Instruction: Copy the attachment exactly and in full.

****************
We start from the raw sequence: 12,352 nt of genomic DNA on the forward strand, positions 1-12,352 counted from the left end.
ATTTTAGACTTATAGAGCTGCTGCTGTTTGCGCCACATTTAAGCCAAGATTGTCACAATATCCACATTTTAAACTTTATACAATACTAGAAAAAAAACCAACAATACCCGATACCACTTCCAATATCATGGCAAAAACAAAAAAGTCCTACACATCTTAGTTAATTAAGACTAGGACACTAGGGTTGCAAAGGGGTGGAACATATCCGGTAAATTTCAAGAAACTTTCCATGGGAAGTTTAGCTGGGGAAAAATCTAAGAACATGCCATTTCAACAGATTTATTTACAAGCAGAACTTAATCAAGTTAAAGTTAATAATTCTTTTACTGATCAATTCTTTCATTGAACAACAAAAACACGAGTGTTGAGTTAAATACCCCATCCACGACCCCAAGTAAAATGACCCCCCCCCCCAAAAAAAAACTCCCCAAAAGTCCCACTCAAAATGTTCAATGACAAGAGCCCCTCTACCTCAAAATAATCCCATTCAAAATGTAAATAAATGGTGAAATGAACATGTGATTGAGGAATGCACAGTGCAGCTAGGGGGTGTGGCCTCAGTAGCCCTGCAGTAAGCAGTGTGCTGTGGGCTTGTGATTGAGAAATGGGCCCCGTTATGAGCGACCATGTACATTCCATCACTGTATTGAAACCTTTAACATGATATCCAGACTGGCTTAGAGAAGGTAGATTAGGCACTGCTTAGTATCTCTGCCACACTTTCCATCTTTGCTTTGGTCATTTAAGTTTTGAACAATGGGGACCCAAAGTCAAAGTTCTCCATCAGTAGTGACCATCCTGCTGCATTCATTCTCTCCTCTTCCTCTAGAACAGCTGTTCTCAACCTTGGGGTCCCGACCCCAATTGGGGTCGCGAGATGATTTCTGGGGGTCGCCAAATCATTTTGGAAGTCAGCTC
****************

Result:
We start from the raw sequence: 12,352 nt of genomic DNA on the forward strand, positions 1-12,352 counted from the left end.
ATTTTAGACTTATAGAGCTGCTGCTGTTTGCGCCACATTTAAGCCAAGATTGTCACAATATCCACATTTTAAACTTTATACAATACTAGAAAAAAAACCAACAATACCCGATACCACTTCCAATATCATGGCAAAAACAAAAAAGTCCTACACATCTTAGTTAATTAAGACTAGGACACTAGGGTTGCAAAGGGGTGGAACATATCCGGTAAATTTCAAGAAACTTTCCATGGGAAGTTTAGCTGGGGAAAAATCTAAGAACATGCCATTTCAACAGATTTATTTACAAGCAGAACTTAATCAAGTTAAAGTTAATAATTCTTTTACTGATCAATTCTTTCATTGAACAACAAAAACACGAGTGTTGAGTTAAATACCCCATCCACGACCCCAAGTAAAATGACCCCCCCCCCCAAAAAAAAACTCCCCAAAAGTCCCACTCAAAATGTTCAATGACAAGAGCCCCTCTACCTCAAAATAATCCCATTCAAAATGTAAATAAATGGTGAAATGAACATGTGATTGAGGAATGCACAGTGCAGCTAGGGGGTGTGGCCTCAGTAGCCCTGCAGTAAGCAGTGTGCTGTGGGCTTGTGATTGAGAAATGGGCCCCGTTATGAGCGACCATGTACATTCCATCACTGTATTGAAACCTTTAACATGATATCCAGACTGGCTTAGAGAAGGTAGATTAGGCACTGCTTAGTATCTCTGCCACACTTTCCATCTTTGCTTTGGTCATTTAAGTTTTGAACAATGGGGACCCAAAGTCAAAGTTCTCCATCAGTAGTGACCATCCTGCTGCATTCATTCTCTCCTCTTCCTCTAGAACAGCTGTTCTCAACCTTGGGGTCCCGACCCCAATTGGGGTCGCGAGATGATTTCTGGGGGTCGCCAAATCATTTTGGAAGTCAGCTC